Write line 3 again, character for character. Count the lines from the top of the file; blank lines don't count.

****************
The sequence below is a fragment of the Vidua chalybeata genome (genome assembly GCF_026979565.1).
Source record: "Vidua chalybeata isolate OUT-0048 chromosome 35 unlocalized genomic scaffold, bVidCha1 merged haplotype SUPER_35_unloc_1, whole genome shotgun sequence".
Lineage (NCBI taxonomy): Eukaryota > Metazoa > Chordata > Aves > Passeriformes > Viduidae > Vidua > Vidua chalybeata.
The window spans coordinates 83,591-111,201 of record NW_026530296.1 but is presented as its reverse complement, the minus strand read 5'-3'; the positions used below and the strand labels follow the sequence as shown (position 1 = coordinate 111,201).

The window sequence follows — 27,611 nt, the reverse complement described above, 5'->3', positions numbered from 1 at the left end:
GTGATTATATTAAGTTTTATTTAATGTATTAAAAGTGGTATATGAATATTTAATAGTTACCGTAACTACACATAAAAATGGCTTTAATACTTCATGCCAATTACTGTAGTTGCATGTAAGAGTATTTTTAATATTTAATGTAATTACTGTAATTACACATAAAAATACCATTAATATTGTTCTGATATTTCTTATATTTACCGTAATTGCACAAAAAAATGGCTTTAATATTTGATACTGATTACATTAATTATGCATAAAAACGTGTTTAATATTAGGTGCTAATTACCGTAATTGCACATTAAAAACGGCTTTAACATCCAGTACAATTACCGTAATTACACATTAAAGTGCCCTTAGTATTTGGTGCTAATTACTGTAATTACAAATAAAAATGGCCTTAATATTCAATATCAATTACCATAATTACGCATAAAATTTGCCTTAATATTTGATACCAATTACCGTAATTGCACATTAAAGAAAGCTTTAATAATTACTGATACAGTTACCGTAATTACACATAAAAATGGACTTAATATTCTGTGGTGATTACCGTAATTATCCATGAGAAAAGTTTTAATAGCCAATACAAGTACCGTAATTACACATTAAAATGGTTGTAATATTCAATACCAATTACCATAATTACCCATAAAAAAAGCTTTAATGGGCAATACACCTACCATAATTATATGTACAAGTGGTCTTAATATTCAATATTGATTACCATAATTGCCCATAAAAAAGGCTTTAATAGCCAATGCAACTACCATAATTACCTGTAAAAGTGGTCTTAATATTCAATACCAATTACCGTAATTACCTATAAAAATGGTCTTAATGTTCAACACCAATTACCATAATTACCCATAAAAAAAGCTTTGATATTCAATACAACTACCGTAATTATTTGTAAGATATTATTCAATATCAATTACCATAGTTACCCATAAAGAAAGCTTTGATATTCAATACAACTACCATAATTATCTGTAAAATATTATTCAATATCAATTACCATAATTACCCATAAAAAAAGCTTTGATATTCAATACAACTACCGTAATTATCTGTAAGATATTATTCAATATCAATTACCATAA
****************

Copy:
Lineage (NCBI taxonomy): Eukaryota > Metazoa > Chordata > Aves > Passeriformes > Viduidae > Vidua > Vidua chalybeata.